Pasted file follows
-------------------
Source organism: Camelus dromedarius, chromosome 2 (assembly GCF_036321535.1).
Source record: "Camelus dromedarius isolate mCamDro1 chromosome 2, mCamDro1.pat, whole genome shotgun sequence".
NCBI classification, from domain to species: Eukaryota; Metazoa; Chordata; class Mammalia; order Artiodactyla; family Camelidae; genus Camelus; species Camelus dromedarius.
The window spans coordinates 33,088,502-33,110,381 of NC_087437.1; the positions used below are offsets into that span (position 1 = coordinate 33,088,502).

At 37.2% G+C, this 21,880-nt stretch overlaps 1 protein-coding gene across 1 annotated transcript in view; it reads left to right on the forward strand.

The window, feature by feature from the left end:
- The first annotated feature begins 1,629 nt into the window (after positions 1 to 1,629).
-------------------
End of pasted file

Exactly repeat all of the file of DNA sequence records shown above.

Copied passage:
Source organism: Camelus dromedarius, chromosome 2 (assembly GCF_036321535.1).
Source record: "Camelus dromedarius isolate mCamDro1 chromosome 2, mCamDro1.pat, whole genome shotgun sequence".
NCBI classification, from domain to species: Eukaryota; Metazoa; Chordata; class Mammalia; order Artiodactyla; family Camelidae; genus Camelus; species Camelus dromedarius.
The window spans coordinates 33,088,502-33,110,381 of NC_087437.1; the positions used below are offsets into that span (position 1 = coordinate 33,088,502).

At 37.2% G+C, this 21,880-nt stretch overlaps 1 protein-coding gene across 1 annotated transcript in view; it reads left to right on the forward strand.

The window, feature by feature from the left end:
- The first annotated feature begins 1,629 nt into the window (after positions 1 to 1,629).